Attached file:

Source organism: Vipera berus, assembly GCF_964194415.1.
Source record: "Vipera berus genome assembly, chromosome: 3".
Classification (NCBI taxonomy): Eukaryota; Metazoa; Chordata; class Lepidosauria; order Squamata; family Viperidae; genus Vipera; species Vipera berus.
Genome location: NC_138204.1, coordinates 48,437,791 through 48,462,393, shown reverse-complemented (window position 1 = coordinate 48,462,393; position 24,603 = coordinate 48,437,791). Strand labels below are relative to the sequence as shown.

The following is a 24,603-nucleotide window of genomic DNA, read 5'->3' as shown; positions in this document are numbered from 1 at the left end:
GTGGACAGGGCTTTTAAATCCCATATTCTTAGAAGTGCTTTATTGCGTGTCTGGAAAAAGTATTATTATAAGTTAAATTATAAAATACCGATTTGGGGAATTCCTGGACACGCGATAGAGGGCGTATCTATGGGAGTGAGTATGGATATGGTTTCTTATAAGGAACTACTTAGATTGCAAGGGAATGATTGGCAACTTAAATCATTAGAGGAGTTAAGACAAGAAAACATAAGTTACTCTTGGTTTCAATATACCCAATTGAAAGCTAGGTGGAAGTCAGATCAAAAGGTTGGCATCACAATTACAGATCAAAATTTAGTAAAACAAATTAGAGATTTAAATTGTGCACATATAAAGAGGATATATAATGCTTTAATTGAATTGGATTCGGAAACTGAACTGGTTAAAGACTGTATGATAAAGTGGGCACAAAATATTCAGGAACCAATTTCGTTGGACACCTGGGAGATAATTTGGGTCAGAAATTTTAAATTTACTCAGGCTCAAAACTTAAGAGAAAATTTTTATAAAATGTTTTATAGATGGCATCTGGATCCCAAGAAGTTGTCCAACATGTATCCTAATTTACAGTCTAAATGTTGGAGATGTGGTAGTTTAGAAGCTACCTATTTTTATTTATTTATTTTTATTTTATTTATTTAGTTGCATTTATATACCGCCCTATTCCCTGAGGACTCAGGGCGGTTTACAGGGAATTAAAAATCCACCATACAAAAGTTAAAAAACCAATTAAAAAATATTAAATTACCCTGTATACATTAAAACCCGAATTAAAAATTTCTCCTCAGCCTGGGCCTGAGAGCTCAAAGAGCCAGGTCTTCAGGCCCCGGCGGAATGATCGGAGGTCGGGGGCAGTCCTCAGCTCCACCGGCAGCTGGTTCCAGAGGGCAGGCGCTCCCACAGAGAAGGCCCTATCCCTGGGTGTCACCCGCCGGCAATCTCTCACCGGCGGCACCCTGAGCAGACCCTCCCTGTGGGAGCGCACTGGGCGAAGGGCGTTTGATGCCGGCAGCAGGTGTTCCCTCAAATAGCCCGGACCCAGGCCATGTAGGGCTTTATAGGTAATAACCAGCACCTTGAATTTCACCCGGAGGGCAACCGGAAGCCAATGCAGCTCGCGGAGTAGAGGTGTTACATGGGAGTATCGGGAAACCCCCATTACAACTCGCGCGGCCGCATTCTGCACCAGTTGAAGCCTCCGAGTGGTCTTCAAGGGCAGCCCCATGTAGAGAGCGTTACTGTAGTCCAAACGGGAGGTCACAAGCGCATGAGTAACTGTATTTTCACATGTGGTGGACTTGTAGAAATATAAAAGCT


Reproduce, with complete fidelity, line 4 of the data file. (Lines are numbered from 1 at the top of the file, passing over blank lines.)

Genome location: NC_138204.1, coordinates 48,437,791 through 48,462,393, shown reverse-complemented (window position 1 = coordinate 48,462,393; position 24,603 = coordinate 48,437,791). Strand labels below are relative to the sequence as shown.